I also reuse zip lock plastic bags that seem too skanky for food re-use. Don't know if those can be recycled or how they affect landfill.

From SO: I guess the question is the harm caused by sending to landfill a non-biodegradable bag that could potentially be recycled versus the harm/pollution/byproducts caused by the manufacturing of the biodegradable/compostable dog poo bags.
posted by ClaudiaCenter at 10:24 AM on December 7, 2010

There's a reason the old rallying cry is "Reduce, Reuse, Recycle" is in the order it is. They represent a "best-better-good" relationship. Reducing is preferable to re-using which is in turn preferable to recycling.

Well, generally at least. I don't have any grasp on the science behind this specific question, which would be interesting to see. It would seem the benefit numbers for the shopping bag recycling would need to be outstandingly high to make up manufacturing new bags though.

We use canvas grocery bags pretty extensively in our house, but still accumulate plenty of bread bags, newspaper sleeves and whatnot to handle our dog's doo.
posted by Dano St at 10:32 AM on December 7, 2010

The "simple" solution is not to send the bag to the landfill after one use, no matter what bag you use - flush the waste, wash the bag (in toilet water) and reuse/recycle it.
posted by muddgirl at 10:33 AM on December 7, 2010

Not so simple, muddgirl! Water treatment has a pretty high energy cost--15% of total energy consumption of the state of California. Assuming non-green sources, that might have a higher environmental impact than disposing of a used bag. It all gets pretty complicated...
posted by hydrophonic at 10:58 AM on December 7, 2010

Well, for one, it depends on how much embodied energy is in the new, biodegradable bags you're buying. The plastic bags have been made once and used twice (minimum). The biodegradable bags are used once. As long as the energy used to make them is half or less of the plastic bag, you've used the same or less resources. From a (year) 2000 article, that may not be the case, but hopefully things have changed:
"In our most recent study, completed this past spring, we and our colleagues found that making one kilogram of PHA from genetically modified corn plants would require about 300 percent more energy than the 29 megajoules needed to manufacture an equal amount of fossil fuel-based polyethylene (PE). To our disappointment, the benefit of using corn instead of oil as a raw material could not offset this substantially higher energy demand. "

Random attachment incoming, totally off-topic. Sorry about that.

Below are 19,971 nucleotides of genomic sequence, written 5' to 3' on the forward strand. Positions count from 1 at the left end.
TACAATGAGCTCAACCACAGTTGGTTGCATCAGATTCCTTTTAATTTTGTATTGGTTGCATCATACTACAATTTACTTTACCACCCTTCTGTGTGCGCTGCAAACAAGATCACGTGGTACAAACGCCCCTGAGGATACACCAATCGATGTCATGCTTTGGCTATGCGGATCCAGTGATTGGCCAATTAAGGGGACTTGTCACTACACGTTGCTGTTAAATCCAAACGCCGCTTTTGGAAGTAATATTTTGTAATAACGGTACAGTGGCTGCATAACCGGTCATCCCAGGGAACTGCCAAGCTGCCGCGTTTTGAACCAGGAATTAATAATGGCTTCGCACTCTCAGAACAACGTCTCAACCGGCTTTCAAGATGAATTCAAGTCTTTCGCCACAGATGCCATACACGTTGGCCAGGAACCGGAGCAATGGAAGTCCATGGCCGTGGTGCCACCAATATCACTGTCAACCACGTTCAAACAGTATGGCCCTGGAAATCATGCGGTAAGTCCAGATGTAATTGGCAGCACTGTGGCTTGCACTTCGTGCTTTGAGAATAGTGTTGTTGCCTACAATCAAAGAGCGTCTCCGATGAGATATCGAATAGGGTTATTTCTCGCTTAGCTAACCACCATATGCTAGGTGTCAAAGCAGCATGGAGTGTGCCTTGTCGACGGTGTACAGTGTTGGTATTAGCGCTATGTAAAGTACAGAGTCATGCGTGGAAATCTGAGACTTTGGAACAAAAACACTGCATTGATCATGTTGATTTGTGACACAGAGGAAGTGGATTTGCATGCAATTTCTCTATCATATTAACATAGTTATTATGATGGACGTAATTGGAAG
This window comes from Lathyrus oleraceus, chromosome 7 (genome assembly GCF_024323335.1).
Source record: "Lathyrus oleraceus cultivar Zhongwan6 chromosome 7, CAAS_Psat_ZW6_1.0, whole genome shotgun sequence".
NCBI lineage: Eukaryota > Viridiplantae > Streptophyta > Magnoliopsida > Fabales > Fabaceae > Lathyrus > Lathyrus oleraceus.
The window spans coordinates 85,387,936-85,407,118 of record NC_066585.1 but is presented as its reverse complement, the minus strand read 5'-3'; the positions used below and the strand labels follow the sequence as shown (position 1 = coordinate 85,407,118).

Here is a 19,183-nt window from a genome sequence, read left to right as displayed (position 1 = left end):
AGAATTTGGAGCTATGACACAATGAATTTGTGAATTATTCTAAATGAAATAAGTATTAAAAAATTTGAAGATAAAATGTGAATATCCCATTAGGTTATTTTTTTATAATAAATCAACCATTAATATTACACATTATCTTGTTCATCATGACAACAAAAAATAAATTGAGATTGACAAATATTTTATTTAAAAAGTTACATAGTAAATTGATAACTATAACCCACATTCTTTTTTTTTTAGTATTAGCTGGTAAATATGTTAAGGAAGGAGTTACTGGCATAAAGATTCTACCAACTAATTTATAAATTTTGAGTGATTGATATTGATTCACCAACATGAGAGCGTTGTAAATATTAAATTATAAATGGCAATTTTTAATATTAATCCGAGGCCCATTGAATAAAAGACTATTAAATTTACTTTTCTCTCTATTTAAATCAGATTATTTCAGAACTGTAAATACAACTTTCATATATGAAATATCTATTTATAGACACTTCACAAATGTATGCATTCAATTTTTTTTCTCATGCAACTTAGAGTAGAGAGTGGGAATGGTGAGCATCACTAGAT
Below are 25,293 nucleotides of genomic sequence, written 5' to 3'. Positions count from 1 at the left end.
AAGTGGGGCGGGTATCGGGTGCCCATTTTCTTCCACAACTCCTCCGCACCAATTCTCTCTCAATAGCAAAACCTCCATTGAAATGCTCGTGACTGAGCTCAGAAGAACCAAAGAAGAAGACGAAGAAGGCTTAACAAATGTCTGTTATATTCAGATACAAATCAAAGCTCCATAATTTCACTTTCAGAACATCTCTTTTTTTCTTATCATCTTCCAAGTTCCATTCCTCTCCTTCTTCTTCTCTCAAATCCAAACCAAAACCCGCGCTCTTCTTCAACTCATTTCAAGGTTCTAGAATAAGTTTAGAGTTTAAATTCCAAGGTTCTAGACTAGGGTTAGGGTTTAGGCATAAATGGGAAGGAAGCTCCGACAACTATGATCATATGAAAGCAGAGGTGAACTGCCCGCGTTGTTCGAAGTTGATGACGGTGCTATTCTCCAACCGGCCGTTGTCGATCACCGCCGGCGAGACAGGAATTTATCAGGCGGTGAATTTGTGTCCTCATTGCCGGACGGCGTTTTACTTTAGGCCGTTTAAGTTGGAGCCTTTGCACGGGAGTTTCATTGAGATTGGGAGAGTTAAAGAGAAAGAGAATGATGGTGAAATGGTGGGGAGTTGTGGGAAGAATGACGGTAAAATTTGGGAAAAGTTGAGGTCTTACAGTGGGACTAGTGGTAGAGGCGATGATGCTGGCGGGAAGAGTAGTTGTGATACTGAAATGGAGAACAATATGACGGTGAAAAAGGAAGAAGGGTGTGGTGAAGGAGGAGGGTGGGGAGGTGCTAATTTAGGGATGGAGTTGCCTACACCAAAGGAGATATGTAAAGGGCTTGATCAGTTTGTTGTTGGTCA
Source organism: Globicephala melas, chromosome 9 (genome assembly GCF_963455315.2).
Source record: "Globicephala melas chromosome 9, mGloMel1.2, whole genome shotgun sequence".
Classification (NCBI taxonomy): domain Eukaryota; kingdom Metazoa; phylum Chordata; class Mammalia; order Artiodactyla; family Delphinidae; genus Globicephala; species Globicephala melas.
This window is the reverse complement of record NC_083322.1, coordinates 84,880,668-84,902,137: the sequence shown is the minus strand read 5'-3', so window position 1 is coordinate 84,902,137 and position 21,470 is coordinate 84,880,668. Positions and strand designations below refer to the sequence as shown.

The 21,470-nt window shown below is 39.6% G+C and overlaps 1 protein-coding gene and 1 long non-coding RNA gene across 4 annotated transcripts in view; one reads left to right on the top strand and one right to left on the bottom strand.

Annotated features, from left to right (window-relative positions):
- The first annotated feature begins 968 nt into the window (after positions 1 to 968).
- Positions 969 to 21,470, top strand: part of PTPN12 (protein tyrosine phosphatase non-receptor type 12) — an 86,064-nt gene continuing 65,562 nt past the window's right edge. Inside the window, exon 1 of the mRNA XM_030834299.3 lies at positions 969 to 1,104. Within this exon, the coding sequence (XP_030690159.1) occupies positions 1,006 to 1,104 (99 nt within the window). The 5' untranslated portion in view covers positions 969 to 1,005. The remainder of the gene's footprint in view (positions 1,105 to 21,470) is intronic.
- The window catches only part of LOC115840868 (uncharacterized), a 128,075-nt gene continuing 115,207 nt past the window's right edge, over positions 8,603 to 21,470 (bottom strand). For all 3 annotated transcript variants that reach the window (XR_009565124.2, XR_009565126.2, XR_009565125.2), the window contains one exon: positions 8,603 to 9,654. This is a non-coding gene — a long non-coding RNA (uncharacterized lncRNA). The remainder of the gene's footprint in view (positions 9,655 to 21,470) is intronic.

They both go in the landfill, and either the biodegradable bag doesn't degrade (which is what I tend to believe about landfill, as they are generally jammed so tightly with stuff that there is little oxygen or water,and few decomposing microorganisms of either the aerobic or anaerobic variety), or it does and releases greenhouse gasses. Plus feedstocks (resources) for making biodegradable materials use land that could be used for growing food, or require land that once was habitat. So I would go with re-using plastic bags if you have enough of them. That could change if dog waste in compostable bags goes into a biogas generator. Some municipalities are starting to look into these.
posted by oneirodynia at 11:01 AM on December 7, 2010

Will flushing dog waste significantly contribute to one family's use of water treatment? I suspect if they are using the "if it's yellow, let it mellow" technique and are conscientious about multiple-stage poops, it will not impact a family waste water budge the way it impacts their plastic bag budget.
posted by muddgirl at 11:03 AM on December 7, 2010

Things that are biodegradeable will biodegrade within landfills, too. It may take longer, it may not be as "green" as recycling. But it's not an either/or proposition.

No, but it's worth considering the fact that when discussing plastic bags "biodegradable" should be in scare quotes. Their breakdown is dependent on sun & other elements abrading them; I'd wager the difference between them and "non-degradable" bags when sealed in a claypit is minimal.

I believe, mudgirl, that hydrophonic's point is the introduction of more solid waste into the waste processing system than would otherwise have been added.

I suspect that the largest impact you will have here will be in the "reduce" portion of things. The energy & material investment involved in creating a roll of bags will always pale in comparison to the energy costs involved in packaging, handling & shipping. You would probably have a bigger impact using the most recycle-unfriendly bags you could lay your hands on if you simply avoid purchasing another consumer good you otherwise would not have.
posted by phearlez at 11:16 AM on December 7, 2010

I'm with the camp that says reusing bags is the best option. Most things you have to buy are non-green. Not buying stuff is generally greener.